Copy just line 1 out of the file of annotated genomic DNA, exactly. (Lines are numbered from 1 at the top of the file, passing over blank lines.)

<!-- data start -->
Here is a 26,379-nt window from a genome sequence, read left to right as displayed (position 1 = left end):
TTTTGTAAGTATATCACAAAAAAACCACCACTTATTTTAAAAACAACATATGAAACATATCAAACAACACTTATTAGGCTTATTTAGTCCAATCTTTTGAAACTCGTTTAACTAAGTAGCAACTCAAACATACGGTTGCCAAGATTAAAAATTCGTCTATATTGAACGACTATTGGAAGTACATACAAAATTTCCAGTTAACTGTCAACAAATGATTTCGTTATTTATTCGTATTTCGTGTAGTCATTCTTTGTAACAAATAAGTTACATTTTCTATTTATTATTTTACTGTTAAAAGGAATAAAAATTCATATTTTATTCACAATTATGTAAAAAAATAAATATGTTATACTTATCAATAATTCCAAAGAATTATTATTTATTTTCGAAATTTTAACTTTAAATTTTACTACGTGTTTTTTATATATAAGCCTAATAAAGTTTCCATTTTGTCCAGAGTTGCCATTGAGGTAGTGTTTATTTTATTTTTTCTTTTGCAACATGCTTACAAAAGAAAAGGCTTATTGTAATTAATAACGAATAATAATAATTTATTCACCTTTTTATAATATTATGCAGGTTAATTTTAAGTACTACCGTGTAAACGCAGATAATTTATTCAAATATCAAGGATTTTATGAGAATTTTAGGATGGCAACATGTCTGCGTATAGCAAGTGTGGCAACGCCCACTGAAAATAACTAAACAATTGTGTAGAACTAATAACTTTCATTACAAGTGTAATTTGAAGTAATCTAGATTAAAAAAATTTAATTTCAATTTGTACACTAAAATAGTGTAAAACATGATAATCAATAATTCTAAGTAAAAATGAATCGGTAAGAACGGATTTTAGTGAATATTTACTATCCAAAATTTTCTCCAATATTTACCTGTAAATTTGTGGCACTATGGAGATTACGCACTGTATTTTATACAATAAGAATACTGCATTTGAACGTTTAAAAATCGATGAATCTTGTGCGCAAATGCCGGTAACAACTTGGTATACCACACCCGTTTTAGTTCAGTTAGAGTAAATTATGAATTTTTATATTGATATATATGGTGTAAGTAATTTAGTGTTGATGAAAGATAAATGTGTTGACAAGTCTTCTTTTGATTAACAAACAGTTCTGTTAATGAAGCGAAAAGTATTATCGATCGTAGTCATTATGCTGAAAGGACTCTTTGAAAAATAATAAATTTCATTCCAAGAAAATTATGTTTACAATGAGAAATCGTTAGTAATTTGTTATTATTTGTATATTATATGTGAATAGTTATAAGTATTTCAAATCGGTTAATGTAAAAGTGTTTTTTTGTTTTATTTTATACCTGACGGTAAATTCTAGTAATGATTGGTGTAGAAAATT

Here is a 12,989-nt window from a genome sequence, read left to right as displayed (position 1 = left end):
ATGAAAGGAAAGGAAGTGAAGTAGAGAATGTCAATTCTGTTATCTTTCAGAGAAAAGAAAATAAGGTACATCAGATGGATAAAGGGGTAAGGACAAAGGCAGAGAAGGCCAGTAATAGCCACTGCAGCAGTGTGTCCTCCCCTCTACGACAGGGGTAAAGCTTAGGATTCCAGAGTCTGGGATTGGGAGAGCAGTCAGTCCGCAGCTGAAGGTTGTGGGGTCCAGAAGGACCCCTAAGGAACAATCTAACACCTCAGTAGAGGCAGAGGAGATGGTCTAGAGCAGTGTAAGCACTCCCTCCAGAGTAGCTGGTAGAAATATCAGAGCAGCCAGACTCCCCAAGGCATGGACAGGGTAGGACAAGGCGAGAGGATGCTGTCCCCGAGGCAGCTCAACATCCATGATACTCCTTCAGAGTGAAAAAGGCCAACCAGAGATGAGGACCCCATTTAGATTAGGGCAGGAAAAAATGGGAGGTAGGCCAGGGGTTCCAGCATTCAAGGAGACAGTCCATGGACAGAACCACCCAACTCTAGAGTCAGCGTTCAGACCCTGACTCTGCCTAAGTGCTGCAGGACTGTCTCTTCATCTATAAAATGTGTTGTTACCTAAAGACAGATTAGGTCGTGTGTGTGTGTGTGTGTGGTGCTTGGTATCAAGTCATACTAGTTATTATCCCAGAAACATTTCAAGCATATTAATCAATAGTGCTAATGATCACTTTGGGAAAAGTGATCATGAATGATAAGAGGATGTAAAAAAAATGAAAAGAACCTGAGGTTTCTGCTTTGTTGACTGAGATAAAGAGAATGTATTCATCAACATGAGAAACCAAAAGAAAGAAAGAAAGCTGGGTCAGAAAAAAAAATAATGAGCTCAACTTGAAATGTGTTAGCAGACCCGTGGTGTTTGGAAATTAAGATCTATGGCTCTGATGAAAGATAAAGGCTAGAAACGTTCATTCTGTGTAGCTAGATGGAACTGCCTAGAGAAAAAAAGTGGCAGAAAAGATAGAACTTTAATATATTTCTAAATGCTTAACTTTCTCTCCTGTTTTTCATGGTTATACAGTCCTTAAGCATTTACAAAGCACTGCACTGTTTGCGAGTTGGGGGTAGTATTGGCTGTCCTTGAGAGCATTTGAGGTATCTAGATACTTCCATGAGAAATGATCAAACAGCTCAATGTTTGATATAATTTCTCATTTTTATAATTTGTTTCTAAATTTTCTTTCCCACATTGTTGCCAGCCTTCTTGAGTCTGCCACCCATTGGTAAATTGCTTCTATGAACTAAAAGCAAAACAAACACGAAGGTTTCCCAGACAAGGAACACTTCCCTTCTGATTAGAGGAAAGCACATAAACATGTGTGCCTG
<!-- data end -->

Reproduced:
Here is a 26,379-nt window from a genome sequence, read left to right as displayed (position 1 = left end):